“We were at down by the river all night long, and ah… talkin and watchin the stars and dreamin dreams together. We stayed up all night and as the sun came up I was sneakin’ her home and then draggin’ my butt to work. I would work all day with the smell of her perfume on my shirt. Plown’ the fields on the tractor while she was on my mind, I would think of her from dawn to dinner time. As each day grew hotter I realized I had fallen in love with the farmer’s daughter. ”
Grandpa spoke of how he had proposed to her near the fall by writing the question in the hay field in giant letters and brought her grandma to The Point that evening with a truck bed full of wild flowers, a bottle of wine and a ring. The ring was made of white-gold and band looks as though two twin strands of wheat woven together, symbolizing the love they share, and each wheat grain has a small diamond, fourteen in total. Alita knew the ring well because she always asked her grandma if she could wear it. Alita’s eyes were growing heavy as she slumped down further under the bed covers her eyes flickered like candles trying to stay alight.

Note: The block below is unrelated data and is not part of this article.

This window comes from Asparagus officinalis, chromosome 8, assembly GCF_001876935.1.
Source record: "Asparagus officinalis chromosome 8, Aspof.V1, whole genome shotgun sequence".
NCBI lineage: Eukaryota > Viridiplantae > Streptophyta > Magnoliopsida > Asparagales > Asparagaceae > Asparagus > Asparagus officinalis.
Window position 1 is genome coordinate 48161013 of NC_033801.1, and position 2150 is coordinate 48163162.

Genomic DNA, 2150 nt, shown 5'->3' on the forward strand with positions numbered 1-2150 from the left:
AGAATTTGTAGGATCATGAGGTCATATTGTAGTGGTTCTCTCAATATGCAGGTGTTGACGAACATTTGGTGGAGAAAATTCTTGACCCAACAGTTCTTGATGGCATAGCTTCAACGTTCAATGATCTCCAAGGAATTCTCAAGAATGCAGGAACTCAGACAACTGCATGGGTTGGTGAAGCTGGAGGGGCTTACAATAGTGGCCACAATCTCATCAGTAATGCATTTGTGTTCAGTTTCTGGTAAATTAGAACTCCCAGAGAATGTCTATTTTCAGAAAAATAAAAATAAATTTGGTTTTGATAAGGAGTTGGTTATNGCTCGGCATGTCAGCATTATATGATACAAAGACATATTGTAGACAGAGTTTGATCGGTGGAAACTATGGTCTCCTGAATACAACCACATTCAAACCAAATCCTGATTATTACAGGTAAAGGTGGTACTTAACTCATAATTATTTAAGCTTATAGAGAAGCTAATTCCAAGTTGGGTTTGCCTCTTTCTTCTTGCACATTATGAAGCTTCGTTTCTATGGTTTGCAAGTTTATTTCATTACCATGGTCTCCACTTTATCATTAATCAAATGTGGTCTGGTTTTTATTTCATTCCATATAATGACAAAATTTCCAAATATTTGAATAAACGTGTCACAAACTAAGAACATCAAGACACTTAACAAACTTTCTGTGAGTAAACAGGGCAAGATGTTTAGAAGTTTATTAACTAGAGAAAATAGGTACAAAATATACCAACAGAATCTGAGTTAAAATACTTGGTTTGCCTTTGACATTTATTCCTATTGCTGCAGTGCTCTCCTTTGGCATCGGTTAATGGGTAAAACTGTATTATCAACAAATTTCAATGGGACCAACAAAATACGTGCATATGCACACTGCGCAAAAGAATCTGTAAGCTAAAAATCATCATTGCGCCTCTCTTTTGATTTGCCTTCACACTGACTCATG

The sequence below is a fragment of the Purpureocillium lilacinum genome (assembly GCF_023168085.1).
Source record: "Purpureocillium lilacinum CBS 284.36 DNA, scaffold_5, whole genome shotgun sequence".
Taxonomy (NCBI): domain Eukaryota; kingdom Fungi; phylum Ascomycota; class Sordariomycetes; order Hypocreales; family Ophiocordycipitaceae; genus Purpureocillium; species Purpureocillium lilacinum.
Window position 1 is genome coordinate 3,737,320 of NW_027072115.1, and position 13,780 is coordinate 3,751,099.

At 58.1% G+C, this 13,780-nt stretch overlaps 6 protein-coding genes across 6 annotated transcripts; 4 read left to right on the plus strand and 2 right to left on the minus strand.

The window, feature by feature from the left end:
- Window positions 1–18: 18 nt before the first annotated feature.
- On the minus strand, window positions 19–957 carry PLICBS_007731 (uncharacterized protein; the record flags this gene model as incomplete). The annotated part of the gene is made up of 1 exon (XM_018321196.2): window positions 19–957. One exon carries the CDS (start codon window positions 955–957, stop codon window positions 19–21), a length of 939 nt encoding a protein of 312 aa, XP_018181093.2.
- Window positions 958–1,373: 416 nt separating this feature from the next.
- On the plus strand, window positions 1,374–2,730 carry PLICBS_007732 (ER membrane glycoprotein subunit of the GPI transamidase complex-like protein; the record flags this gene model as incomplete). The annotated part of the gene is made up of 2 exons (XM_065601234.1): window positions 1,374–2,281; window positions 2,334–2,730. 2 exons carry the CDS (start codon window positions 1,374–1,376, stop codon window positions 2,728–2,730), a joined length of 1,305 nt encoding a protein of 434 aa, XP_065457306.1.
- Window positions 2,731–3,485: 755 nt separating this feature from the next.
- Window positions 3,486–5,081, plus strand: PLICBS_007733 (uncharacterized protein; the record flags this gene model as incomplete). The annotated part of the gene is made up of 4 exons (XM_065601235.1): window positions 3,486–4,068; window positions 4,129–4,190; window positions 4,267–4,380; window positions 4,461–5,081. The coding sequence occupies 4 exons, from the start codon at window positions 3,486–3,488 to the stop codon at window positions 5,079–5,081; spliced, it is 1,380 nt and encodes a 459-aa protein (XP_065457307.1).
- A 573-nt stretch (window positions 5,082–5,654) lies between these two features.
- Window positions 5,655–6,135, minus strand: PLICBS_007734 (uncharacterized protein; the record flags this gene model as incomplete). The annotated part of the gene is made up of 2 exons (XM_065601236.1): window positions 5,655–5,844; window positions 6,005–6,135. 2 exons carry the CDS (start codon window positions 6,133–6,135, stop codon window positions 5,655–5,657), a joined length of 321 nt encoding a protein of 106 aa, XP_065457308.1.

“The ring and the wedding cost me my summer wages, so I never went back to school. We got married in the spring. I decided that being a farmer while lovin’ a farm girl… well there ain’t no better life for me. Thant’s why I’m still haulin’ hay and feedin’ the hogs while that summer sun has me sweatin’ like an old dog. I still stop by the creek to cool off, and every day your grandma brings me outta glass of her sweet ice tea.”
The grandfather stopped, stood up and pulled the cover sheets close up to his granddaughter’s chin. With his farm callused hands he swept a strand of hair from her for head and kissed her forehead. Before he turned off the light he finished his tale.
“And still to this day. I’ll be on the tractor and she’s on my mind and I just can’t wait till its quitin’ time. And when I think these summers can’t get no hotter I come home to the farmer’s daughter.»